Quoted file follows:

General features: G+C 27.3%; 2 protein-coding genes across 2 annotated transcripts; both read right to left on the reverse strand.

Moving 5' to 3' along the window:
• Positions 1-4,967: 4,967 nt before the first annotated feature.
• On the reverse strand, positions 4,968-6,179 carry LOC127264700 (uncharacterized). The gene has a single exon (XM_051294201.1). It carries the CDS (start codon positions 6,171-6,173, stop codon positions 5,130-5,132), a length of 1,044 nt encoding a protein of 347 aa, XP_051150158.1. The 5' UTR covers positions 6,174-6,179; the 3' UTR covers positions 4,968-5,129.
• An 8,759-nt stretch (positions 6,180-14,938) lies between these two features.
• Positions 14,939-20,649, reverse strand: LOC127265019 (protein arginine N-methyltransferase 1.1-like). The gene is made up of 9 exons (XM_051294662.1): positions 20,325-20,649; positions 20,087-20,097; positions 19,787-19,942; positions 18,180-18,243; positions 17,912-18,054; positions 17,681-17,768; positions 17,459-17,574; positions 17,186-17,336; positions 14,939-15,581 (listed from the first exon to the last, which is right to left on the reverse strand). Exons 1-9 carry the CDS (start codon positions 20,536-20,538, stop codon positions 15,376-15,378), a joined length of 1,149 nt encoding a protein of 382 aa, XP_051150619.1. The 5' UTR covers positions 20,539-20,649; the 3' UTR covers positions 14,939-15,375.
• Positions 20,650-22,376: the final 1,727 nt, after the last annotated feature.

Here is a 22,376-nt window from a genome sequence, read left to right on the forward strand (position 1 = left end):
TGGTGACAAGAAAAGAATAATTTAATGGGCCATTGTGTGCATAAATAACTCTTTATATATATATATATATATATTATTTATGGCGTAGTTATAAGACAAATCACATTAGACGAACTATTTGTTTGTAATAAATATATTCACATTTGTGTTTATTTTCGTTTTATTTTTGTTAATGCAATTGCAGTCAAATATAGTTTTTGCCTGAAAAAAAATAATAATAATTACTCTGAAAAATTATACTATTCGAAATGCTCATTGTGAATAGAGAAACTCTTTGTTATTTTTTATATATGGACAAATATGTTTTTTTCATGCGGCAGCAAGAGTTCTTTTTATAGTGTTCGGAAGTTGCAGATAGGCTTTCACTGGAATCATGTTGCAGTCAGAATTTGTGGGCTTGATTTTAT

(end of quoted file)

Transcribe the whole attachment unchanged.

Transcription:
General features: G+C 27.3%; 2 protein-coding genes across 2 annotated transcripts; both read right to left on the reverse strand.

Moving 5' to 3' along the window:
• Positions 1-4,967: 4,967 nt before the first annotated feature.
• On the reverse strand, positions 4,968-6,179 carry LOC127264700 (uncharacterized). The gene has a single exon (XM_051294201.1). It carries the CDS (start codon positions 6,171-6,173, stop codon positions 5,130-5,132), a length of 1,044 nt encoding a protein of 347 aa, XP_051150158.1. The 5' UTR covers positions 6,174-6,179; the 3' UTR covers positions 4,968-5,129.
• An 8,759-nt stretch (positions 6,180-14,938) lies between these two features.
• Positions 14,939-20,649, reverse strand: LOC127265019 (protein arginine N-methyltransferase 1.1-like). The gene is made up of 9 exons (XM_051294662.1): positions 20,325-20,649; positions 20,087-20,097; positions 19,787-19,942; positions 18,180-18,243; positions 17,912-18,054; positions 17,681-17,768; positions 17,459-17,574; positions 17,186-17,336; positions 14,939-15,581 (listed from the first exon to the last, which is right to left on the reverse strand). Exons 1-9 carry the CDS (start codon positions 20,536-20,538, stop codon positions 15,376-15,378), a joined length of 1,149 nt encoding a protein of 382 aa, XP_051150619.1. The 5' UTR covers positions 20,539-20,649; the 3' UTR covers positions 14,939-15,375.
• Positions 20,650-22,376: the final 1,727 nt, after the last annotated feature.

Here is a 22,376-nt window from a genome sequence, read left to right on the forward strand (position 1 = left end):
TGGTGACAAGAAAAGAATAATTTAATGGGCCATTGTGTGCATAAATAACTCTTTATATATATATATATATATATTATTTATGGCGTAGTTATAAGACAAATCACATTAGACGAACTATTTGTTTGTAATAAATATATTCACATTTGTGTTTATTTTCGTTTTATTTTTGTTAATGCAATTGCAGTCAAATATAGTTTTTGCCTGAAAAAAAATAATAATAATTACTCTGAAAAATTATACTATTCGAAATGCTCATTGTGAATAGAGAAACTCTTTGTTATTTTTTATATATGGACAAATATGTTTTTTTCATGCGGCAGCAAGAGTTCTTTTTATAGTGTTCGGAAGTTGCAGATAGGCTTTCACTGGAATCATGTTGCAGTCAGAATTTGTGGGCTTGATTTTAT